Oral therapy with ketoconazole for active disseminated or progressive pulmonary coccidioidomycosis was evaluated according to defined criteria of objective improvement for 39 patients, most of whom had received other antifungal chemotherapy. Minimal inhibitory concentrations of ketoconazole for isolates of Coccidioides immitis were below mean peak serum concentrations. Eighteen patients responded at all sites of disease, one patient failed to respond, and the others either are being evaluated or cannot be evaluated. Most patients who responded to therapy required more than three months of treatment before the response was clearly noted. Responses were seen with skin, soft tissue, skeletal, and pulmonary infection as well as other conditions. Reversions of cultures for C. immitis to negative and decreases in titers of complement-fixing antibody were common. One patient relapsed after a course of therapy of only four months. In general, patients with skin disease who responded required only 200 mg per day, whereas those with skeletal disease required 400 mg per day. Adverse effects were uncommon despite extensive monitoring and were generally limited to transient nausea (with vomiting in patients receiving 400 mg per day). The data show that ketoconazole appears to be a promising new drug for treatment of coccidioidomycosis.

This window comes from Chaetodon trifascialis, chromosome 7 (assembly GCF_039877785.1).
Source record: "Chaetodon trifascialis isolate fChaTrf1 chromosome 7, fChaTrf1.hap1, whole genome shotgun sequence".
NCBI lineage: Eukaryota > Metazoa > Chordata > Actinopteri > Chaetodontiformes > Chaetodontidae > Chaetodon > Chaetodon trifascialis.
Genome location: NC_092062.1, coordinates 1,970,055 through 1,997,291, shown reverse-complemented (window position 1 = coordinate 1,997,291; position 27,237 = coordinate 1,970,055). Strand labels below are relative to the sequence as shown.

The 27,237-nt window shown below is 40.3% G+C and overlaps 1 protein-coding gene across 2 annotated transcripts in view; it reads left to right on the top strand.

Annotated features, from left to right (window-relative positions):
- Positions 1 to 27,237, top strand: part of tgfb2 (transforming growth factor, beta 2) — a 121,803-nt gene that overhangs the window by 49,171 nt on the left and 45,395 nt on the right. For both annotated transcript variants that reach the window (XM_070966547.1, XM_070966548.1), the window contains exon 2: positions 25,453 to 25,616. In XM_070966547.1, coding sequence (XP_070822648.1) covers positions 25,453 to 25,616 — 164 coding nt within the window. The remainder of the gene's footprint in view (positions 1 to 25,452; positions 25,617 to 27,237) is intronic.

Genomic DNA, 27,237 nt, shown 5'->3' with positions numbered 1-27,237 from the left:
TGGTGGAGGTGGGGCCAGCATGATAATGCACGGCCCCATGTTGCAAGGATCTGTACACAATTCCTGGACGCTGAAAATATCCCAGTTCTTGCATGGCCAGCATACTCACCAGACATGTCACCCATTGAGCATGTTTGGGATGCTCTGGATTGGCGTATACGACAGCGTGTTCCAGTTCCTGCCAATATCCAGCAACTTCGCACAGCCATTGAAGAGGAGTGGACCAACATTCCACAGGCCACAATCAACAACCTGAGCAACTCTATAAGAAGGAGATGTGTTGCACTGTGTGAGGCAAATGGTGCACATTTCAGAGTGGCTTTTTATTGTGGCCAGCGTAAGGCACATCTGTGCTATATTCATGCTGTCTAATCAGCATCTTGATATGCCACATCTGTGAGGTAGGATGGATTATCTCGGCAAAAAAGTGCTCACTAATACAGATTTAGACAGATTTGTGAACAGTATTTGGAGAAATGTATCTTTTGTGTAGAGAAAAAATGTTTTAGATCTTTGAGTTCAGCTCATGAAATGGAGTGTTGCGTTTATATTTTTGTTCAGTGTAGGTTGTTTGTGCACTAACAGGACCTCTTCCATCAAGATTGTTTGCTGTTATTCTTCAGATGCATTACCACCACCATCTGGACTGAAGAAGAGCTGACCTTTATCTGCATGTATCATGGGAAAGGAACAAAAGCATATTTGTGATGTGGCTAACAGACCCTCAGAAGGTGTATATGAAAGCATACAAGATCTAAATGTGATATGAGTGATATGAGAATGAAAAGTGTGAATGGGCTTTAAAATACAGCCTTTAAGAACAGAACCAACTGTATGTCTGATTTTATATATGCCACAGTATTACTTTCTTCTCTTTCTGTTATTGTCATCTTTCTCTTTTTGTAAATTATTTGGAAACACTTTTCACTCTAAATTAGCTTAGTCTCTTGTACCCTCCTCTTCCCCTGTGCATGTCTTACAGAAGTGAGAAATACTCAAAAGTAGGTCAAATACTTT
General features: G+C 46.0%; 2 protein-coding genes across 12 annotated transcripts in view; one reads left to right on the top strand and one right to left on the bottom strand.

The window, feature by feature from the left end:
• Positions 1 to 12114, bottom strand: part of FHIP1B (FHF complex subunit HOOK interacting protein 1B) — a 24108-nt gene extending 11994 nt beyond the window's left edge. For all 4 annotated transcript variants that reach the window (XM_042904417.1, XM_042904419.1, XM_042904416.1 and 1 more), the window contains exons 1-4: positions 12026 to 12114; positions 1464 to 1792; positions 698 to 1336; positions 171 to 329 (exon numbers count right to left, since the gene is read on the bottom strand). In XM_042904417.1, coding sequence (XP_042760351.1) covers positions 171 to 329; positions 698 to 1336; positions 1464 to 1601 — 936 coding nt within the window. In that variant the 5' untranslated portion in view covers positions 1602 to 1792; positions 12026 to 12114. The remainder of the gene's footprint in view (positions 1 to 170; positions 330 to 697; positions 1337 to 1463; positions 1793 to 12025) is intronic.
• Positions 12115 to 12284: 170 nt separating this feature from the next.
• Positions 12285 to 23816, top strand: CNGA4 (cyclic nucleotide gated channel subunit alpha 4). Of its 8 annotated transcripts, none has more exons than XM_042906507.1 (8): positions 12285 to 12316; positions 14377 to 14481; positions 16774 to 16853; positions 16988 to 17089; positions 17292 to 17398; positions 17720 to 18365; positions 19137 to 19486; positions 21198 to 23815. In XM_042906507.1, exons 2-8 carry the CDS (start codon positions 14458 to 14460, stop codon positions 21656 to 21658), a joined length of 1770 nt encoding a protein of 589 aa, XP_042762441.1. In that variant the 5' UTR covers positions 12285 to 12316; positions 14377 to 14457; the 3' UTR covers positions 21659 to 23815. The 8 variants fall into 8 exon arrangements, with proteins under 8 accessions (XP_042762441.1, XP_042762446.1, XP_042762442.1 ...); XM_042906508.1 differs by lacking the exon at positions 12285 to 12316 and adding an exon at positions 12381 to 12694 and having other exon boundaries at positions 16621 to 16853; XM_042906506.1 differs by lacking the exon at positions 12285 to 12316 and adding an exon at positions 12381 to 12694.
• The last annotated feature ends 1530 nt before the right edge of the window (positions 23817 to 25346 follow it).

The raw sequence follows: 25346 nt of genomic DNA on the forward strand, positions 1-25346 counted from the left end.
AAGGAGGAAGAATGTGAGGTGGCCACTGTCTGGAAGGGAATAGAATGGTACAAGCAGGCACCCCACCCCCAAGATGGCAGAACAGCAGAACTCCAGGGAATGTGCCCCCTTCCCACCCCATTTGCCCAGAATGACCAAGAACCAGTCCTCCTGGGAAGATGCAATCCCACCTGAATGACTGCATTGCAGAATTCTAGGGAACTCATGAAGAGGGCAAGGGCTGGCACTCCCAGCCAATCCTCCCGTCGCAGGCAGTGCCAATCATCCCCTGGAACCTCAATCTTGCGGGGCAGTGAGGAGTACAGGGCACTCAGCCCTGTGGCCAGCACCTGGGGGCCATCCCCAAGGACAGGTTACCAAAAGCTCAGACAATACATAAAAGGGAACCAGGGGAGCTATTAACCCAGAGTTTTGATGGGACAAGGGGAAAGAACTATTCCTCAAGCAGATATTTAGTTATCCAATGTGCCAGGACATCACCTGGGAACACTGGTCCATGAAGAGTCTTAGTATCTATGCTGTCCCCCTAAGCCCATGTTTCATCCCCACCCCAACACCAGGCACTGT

ASJC Scopus subject areas
- Microbiology (medical)